Sharjah Art Foundation is pleased to announce the winners of the 2023 Publishing Grant: Stinking Tree by Areej Ashhab and Ailo Ribas, a collective zine project by Bilna’es (an interdisciplinary publishing platform started by Basel Abbas, Ruanne Abou-Rahme and Muqata’a) and Resurgent Nahda: The Arab Exhibitions in Mandate Jerusalem by Nadi Abusaada.
The winning projects will be co-published by the Foundation and released during Focal Point 2024. In addition to publishing and distribution support, the Foundation provides a total of 30,000 USD to the grantees.
Almost 700 applicants, a significant increase from last year, responded to the international open call earlier this year. The majority of entries came from applicants in India, followed by Egypt, Pakistan, the United States and South Africa. From the total applications, 25% were projects in Arabic, 59% in English, and the rest in other languages (Spanish, Brazilian Portuguese, Hindi and Urdu). Proposals were received from, or on behalf of, artists, writers, editors, researchers, magazines, zines, collectives, collaborative research projects, museums, publishing houses, journals and non-profit cultural organisations.
Areej Ashhab and Ailo Ribas will publish Stinking Tree, a 4,000-word photo essay in English and Arabic exploring the complex spatialities and ecological nature of the ailanthus altissima, an invasive species of tree introduced to Palestine during the 1960s and 1980s as part of the Jewish National Fund (JNF) Forestry and Green Innovations. The publication will invite readers to critically examine the geopolitical and settler colonial mechanisms informing ecological complexities around us. Ashhab, a Palestinian architect, artist and researcher, and Ribas, a Catalan-British writer and researcher, are co-founders and lead researchers at Al-Wah’at, an artist research collective committed to growing communal practices in ecologies typically regarded as hostile and lifeless.
Bilna’es an interdisciplinary publishing platform started by Basel Abbas, Ruanne Abou-Rahme and Muqata’a, will publish four booklets with contributions from artists and writers who investigate the relationship between visual culture and political activation. The publication is inspired by experimental independent publishing initiatives in Palestine, especially Salah El Din Publishing, which operated in Jerusalem for 10 years. As part of the Ma’touq Collective, Abbas and Abou-Rahme have previously produced several publications, including Abu Jildeh and Al Armeet, that shed light on the history and experience of early Palestinian insurgents.
Nadi Abusaada’s project Resurgent Nahda pays tribute to the influential Pan-Arab exhibitions held in the 1930s in Jerusalem at the Khalil Sakakini Cultural Centre in Ramallah. These exhibitions affirmed the potential for an Arab cultural and economic nahda (renaissance) that was not subject to European colonial influence. The bilingual publication will include essays, primary documents, exhibition visuals and other archival material. The publication is realised in collaboration with Kaph Books, with additional support by the Arab Fund for Arts and Culture (AFAC) and Barjeel Art Foundation. Abusaada is an architect and historian at ETH Zurich. He was previously the Aga Khan Fellow in Islamic Architecture at the Massachusetts Institute of Technology.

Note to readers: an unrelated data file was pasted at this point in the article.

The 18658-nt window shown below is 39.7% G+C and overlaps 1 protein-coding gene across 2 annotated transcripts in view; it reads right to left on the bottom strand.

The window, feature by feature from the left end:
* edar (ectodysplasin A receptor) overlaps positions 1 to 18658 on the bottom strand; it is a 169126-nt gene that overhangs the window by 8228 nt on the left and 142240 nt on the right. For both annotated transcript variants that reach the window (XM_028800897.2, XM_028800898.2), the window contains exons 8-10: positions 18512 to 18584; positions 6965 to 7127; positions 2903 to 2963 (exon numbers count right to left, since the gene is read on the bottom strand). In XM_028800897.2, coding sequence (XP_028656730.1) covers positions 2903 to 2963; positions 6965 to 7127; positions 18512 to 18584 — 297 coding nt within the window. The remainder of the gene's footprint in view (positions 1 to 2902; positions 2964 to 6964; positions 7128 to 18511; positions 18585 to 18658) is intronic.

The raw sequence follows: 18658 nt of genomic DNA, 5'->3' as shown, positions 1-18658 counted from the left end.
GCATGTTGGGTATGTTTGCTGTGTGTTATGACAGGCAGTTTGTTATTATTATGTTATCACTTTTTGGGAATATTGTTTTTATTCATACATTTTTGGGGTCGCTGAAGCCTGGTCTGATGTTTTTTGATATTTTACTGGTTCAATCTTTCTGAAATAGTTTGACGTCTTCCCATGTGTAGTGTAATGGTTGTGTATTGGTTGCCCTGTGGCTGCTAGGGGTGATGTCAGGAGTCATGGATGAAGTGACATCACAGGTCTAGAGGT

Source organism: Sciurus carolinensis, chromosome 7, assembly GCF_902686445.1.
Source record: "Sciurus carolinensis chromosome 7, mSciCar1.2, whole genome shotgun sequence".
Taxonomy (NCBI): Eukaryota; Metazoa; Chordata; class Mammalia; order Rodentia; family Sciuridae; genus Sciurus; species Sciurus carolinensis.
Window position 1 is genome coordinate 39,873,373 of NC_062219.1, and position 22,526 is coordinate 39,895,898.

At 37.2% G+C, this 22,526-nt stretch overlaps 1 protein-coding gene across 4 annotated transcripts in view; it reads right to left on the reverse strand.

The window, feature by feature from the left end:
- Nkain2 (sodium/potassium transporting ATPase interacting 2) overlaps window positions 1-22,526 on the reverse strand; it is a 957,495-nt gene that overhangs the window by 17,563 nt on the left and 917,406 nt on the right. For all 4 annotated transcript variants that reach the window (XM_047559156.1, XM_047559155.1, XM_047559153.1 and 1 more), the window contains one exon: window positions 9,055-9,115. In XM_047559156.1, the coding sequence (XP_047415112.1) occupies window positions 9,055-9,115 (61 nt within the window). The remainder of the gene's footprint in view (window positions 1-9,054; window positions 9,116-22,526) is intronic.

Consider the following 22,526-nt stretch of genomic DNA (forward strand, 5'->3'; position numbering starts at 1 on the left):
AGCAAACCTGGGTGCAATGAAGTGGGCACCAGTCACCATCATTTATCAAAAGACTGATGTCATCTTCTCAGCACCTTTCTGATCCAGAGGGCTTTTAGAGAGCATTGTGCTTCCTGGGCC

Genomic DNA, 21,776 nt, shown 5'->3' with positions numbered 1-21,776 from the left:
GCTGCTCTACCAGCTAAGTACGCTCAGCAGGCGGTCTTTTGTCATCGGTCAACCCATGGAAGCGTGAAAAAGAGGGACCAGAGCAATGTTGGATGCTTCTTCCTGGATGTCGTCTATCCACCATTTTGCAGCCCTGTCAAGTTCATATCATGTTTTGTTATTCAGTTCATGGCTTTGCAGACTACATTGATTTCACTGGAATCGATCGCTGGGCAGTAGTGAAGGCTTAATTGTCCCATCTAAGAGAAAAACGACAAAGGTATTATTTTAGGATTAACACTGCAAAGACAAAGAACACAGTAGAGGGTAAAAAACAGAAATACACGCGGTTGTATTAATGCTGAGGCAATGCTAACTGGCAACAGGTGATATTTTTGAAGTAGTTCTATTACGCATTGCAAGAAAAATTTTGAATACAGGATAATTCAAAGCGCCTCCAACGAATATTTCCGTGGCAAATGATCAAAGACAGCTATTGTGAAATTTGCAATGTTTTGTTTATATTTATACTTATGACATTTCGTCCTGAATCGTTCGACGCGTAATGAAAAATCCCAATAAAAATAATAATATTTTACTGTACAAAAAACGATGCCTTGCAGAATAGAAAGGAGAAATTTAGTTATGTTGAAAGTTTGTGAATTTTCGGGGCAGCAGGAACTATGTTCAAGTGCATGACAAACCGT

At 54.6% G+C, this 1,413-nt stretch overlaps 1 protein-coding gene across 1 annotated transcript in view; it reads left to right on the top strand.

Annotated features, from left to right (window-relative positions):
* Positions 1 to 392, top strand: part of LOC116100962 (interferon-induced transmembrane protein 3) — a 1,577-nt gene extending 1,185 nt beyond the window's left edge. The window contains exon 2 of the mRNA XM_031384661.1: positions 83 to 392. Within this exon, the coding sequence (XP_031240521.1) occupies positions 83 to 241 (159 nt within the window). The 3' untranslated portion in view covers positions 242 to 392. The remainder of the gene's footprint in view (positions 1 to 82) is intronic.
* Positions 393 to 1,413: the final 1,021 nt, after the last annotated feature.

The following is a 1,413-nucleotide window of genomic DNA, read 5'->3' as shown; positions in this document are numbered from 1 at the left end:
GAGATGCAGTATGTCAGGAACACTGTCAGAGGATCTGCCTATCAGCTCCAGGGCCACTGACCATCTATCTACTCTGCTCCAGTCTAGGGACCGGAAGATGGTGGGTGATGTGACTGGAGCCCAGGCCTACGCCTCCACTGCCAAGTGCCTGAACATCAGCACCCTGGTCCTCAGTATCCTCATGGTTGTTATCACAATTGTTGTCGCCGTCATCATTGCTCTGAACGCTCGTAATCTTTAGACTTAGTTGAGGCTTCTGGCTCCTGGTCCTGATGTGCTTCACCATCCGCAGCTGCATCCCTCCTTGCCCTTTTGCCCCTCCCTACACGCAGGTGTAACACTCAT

In addition to the grant-winning projects above, three other proposals stood out for their research-based approach and ability to offer new understandings of critical issues not covered by mainstream publishing. As part of our learning and research endeavours, the Foundation will collaborate with these individuals and institutions to realise their important publications.
The Palestinian Museum’s research and civic engagement project will offer a new perspective on Palestinian cultural history. The two-volume publication comprises annual discursive and scholarly outputs, conference proceedings and research papers produced by the museum. Established in 1997, the Palestinian Museum is a non-governmental association dedicated to supporting an open and dynamic perspective on Palestinian culture in the region and beyond. The Palestine Folk Museum – The Untold Story (1926–2012) is a project by Khaled Khatib, a civil engineer who specialises in the restoration of old buildings in Jerusalem. His project draws parallels between the Palestine Folk Museum, established by a group of British citizens residing in Palestine during the British Mandate era, and the relationship between Palestinians and British colonialists as well as the first waves of intensive Jewish immigration. Filmmaker and producer Mohanad Yaqubi will highlight cinematic production in the Arab world through a 250-page publication on 14 films (1974–1982) by celebrated filmmaker Jocelyn Saab. Yaqubi is the founder of the Ramallah-based production house Idioms Film and founding member of the politically engaged collective Subversive Films.
Sharjah Art Foundation Publishing Grant
The Publishing Grant invites cultural producers in the following fields to submit project proposals: art and cultural scholars, translators, writers, editors, independent publishers and publishing houses, collectives and non-profit institutions. Projects should contribute to the production of original ideas and critical thinking and take an experimental and innovative approach to publishing.
The grant is committed to supporting printed matter that stands out for its intellectual, graphic and material qualities. Sharjah Art Foundation provides a total of 30,000 USD to multiple grantees in addition to publishing and distribution support.